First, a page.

Learning each and every day

My quest to edify myself a bit every day

Archive for the category “babywearing”


This will be my last post on this blog and it seems fitting that it’s a “here’s what I learned” post, given that the blog was started in 2012 to chronicle my quest to learn something new every day. If you follow me on my other blog, A Diva Moment, you’ll have read the news about my recent breast cancer diagnosis. As a result of the diagnosis, I am looking to simplify my life. While I have enjoyed blogging here for two years, the first year filled with learning and this past year filled with my quest to have a more organized house, keeping up two blogs isn’t really going to be practical. I will be keeping up my other blog which is where I am keeping friends and family updated on the cancer and its treatment. If you’d like to keep following me, please hop on over there and subscribe.

So this project started at the beginning of September when I decided I wanted to make another mei tai baby carrier for The Little Boss. I’ve made soooo many mei tais in the past 6 years, I was kinda getting bored with the same ol’ same ol’. To change things up, I decided to try my hand at dyeing fabric using natural dyes. I spent about a month collecting all sorts of scraps from the kitchen: onion peels, watermelon rinds, carrot peels, beet greens, celery greens. Pretty much, anything that had color, I stuck it in the color-coded bag and dumped it in the freezer.

Once I had enough raw materials, I set out to make the “dye stuff”. You have to have a ratio of 1:2 of dye stuff to water. So I had about 4 oz of red onion skins, which means I added roughly 8 ounces of water to a pot. Sometimes I had to add more water so that the raw materials were covered by water. Once covered by water, I turned on the burner, brought it to a boil, and then let it simmer for about an hour. At one point, I had all five burners going with dye stuff.

getting the dye stuff ready

I was quite surprised at some of the colors that I got. Regular onion skins produced a very orangish color. Watermelon rinds produced nothing but a major stink! Sweet potatoes were also a giant flop. The red onions, beets and apple peels all made varying shades of pink and red. All of the greens produced a brownish-greenish color. I stored all of the dye in mason jars in the fridge so that they wouldn’t spoil while I got the fabric ready.

Preparing the fabric ended up taking several weeks rather than several days just because I didn’t have as much time as I had anticipated. I was going to be dyeing cotton fabric, which is a plant fiber (as opposed to an animal fiber like wool). Animal fibers accept dye beautifully with no preparation necessary. Plant fibers, on the other hand, need some coaxing in order to be dyed. You have to pre-mordant the fabric, which means you are treating it with something so that it will accept the dye. I chose to use tannin, which is found in acorns. As luck would have it, I happened to be working on this project in the fall, just as the oak trees were shedding acorns like crazy. I initially used the tiny acorns in my yard, but then found another tree in town that was dropping giant acorns that hadn’t yet been picked over by the squirrels. On a very windy day, the babes and I went out gathering acorns. We picked and then shelled 7 pounds of acorns!


In order to get the tannin out of the acorns, you have to boil them and then let them simmer for awhile. I couldn’t find any info on how much water to use, so I just got the biggest pot I had (a 12 qt stock pot), filled it with 2/3 of the acorns and then filled it up with water. The water turned a nice brown color. tannin colored water Theoretically, the acorns still had more tannin in them which could be accessed by boiling them again in water. As such, I bagged them all and dumped them in the freezer for the next dyeing project.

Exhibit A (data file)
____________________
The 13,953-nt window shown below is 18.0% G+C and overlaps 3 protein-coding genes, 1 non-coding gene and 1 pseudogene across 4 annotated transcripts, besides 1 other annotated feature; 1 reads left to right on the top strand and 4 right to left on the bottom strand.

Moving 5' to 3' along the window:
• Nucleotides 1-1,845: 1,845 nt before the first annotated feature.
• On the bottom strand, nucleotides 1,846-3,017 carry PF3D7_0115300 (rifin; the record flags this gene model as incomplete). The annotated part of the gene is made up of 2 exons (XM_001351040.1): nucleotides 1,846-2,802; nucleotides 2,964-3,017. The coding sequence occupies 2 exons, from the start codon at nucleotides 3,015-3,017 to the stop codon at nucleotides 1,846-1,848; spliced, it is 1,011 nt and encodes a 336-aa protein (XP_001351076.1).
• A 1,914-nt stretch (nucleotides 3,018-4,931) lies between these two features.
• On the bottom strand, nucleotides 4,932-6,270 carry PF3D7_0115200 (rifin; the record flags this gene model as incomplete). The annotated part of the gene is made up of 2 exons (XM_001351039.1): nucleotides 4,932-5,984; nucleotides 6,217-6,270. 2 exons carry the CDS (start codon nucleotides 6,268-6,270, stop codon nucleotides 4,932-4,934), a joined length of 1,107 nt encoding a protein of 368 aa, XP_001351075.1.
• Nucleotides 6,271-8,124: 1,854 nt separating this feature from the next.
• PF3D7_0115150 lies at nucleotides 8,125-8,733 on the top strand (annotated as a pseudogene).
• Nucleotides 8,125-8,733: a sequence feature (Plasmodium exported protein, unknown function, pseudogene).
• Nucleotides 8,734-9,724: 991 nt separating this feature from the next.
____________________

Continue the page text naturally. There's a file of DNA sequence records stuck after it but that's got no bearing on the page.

Now that the tannin was ready, I was ready to add my fabric.

Pattern pieces cut, ready to be prepared for dyeing

Pattern pieces cut, ready to be prepared for dyeing

I had the precut pieces for the baby carrier that I had washed in a pH neutral detergent, (at least I think it was pH neutral) and had soaked it in cold water overnight. I removed the fabric from the water and placed it in the cold tannin. This is important. . . you don’t want to shock the fiber by moving it from cold water to hot or vice versa. I brought the pot to a simmer, then let it simmer for about an hour, at which point I turned off the flame and allowed the fiber to cool down in the water. tannin soaked fibre The fiber was removed and washed by hand in the pH neutral soap, then I dumped it into a bowl of cool water while I prepared the next mordant: alum.

Why alum? Well, the tannin helps to prepare the fabric, while the alum helps to make sure the fabric will really accept the dye, thus giving you a more vivid color. The process with the alum was similar to that with the tannin. For 4 ounces of fiber, I used:

4t (20% of the fiber weight) of alum
1 ½ t (6% of the fiber weight) of washing soda
just enough water to cover up the fiber

Again, I brought the water up to a simmer then turned off the heat and let it steep for about 8 hours. The fiber was then rinsed and washed, and mordanted again with alum, rinsed, washed and then hung out to dry.

At this point, the fiber was ready to by dyed . . . finally, the fun could begin. I really had no idea how the colors were going to turn out. Just because the dye looked red, didn’t mean that’s what the final color would look like. I had a very hard time with red dyes, actually. NONE of the dyes I had took well at all. The fabric would look nice and pink, and then when I rinsed it, the color would rinse right out.

Apple dye that didn't take

Apple dye that didn’t take

I even tried heat setting the color by throwing the fabric in the dryer immediately after removing it from the dye pot. . . . .still, no luck. Even the beets yielded nothing! Weird, right? So I had to abandon my idea of red.

The actually dyeing of the fiber was quite similar to the pre-mordanting. The ratio of dye to fiber is 1:1. Again, placing the already soaking fiber in the dye when it was cool, bringing it up to a boil, then letting it simmer for an hour and letting it cool down in the pot overnight.